This is a cluster of museums in Ushuaia, all sharing the same location: the old prison of Ushuaia. I think they are nice, but visiting them was quite tiresome. There is a lot to see and, especially, a lot to read. I love reading signs in museums, but here (especially in the Prison Museum) there are lots and lots of signs, with long texts, many of which are typeset quite uncomfortably, with too long lines.

Anyway, a good visit. Check their website for a list of exhibitions, which include maps (I love maps 🙂), art, miniatures of ships, naval artifacts and a full-size replica of the lighthouse that inspired Jules Verne.

The tickets are valid for 48 hours. If this fits your schedule, consider splitting the visit in two consecutive days. I guess you’ll have a more enjoyable time this way.

Tante Sara

We had food on various different restaurants in both Ushuaia and El Calafate and I can say all of it was good. There was one place, however, that was beyond good: Tante Sara in Ushuaia. This is one of these places5 whose food fills your taste in breadth without saturating it. Wonderful flavors beautifully combined.

In a breakfast, I had their revuelto gramajo with a lemonade (which contained ginger and, I guess, some salt). In a lunch, we had a club sandwich with their Chocolate Tante Sara (hot chocolate with Baileys, which ended up working as a dessert). Both the revuelto and the sandwich were seasoned with (among other things) a very tasty olive oil, which added a nutty flavor. Yummy!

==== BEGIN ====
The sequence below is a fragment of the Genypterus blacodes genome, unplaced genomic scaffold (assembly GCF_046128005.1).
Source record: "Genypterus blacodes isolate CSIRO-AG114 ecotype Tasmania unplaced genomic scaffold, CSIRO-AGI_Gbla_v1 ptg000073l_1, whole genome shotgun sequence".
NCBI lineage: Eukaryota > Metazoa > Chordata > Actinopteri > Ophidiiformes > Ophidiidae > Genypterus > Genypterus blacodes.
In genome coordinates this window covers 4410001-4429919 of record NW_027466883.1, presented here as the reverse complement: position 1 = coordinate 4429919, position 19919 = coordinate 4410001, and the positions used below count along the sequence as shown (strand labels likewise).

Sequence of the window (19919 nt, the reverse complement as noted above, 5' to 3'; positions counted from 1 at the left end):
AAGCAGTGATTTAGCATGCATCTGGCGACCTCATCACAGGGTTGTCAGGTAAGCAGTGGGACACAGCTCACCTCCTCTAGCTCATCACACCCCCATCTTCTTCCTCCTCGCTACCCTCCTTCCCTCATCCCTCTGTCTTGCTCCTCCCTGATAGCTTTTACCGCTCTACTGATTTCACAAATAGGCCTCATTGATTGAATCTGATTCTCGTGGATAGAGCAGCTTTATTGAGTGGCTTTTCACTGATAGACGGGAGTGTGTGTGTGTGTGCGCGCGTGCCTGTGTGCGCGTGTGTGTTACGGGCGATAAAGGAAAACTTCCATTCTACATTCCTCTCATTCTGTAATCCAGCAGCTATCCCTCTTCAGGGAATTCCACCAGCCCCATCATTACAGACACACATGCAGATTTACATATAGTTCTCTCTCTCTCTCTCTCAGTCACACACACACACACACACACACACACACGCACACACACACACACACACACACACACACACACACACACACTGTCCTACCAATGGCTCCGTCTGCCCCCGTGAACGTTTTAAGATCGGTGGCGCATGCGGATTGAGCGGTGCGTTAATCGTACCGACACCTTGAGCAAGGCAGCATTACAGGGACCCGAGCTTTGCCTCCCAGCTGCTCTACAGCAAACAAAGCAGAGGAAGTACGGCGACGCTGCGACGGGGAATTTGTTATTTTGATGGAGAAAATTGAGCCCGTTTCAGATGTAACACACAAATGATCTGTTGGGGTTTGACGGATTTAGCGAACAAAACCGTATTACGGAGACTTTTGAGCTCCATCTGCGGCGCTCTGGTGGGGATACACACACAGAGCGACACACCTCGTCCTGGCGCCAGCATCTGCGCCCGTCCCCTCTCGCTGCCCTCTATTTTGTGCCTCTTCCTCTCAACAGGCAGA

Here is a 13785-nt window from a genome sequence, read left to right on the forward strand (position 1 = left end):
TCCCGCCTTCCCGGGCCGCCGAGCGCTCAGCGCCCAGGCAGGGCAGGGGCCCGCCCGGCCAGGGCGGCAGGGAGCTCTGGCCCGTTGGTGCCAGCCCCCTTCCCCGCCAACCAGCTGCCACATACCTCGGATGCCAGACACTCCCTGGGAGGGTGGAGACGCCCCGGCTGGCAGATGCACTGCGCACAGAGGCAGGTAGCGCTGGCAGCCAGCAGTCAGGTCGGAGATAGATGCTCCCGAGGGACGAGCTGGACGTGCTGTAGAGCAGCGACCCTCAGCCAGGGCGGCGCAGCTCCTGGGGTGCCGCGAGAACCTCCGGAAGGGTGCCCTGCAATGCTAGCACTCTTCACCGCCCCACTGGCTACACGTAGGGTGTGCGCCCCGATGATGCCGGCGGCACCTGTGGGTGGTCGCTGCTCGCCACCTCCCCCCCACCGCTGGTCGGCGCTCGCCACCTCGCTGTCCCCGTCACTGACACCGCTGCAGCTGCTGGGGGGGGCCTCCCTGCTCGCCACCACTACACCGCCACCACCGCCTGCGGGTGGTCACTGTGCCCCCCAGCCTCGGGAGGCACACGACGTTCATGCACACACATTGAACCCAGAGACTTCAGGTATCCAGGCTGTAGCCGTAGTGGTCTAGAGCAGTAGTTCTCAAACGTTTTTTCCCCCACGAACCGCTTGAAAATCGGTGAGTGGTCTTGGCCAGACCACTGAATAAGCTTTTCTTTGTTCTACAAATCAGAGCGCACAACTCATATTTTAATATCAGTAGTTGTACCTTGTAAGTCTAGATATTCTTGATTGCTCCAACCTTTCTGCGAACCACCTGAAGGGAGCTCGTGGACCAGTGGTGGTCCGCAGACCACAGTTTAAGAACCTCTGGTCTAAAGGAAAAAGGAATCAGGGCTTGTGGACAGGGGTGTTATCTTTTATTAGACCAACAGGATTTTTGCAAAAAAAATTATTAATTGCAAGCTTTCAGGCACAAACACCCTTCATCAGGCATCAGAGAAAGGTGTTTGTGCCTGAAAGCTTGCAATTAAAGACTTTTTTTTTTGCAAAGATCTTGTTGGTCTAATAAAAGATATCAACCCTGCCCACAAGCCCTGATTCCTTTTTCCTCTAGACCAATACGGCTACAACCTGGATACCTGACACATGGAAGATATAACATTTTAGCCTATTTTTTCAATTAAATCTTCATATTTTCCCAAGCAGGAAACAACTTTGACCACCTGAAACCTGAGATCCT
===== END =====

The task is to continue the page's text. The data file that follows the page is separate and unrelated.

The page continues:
Antarctic Experience in Ushuaia

Near the touristic pier of Ushuaia, we found a questionable attraction: Experiencia Antártica. I call it questionable because it was subsidized by a good amount taxpayer money but can only receive a small number of visitors (30-minute sessions for 12 people at a time, starting at noon). Entrance is free of charge.

It is touted as a Virtual Reality-based visit to Antarctica, but it also has a small antechamber with some artifacts and a guy explaining things about Antarctica, focusing on the Argentine interests in the continent, the Antarctic Treaty and the most important expeditions. They also played an intentionally-over-the-top, not-very-educative-but-slightly-entertaining video with actors portraying an imagined conversation between explorers Roald Amundsen, Ernest Shackleton, and José María Sobral.

The guy who gave the talk in the antechamber was good. I liked his lecture more than anything else here. The VR stuff was meh.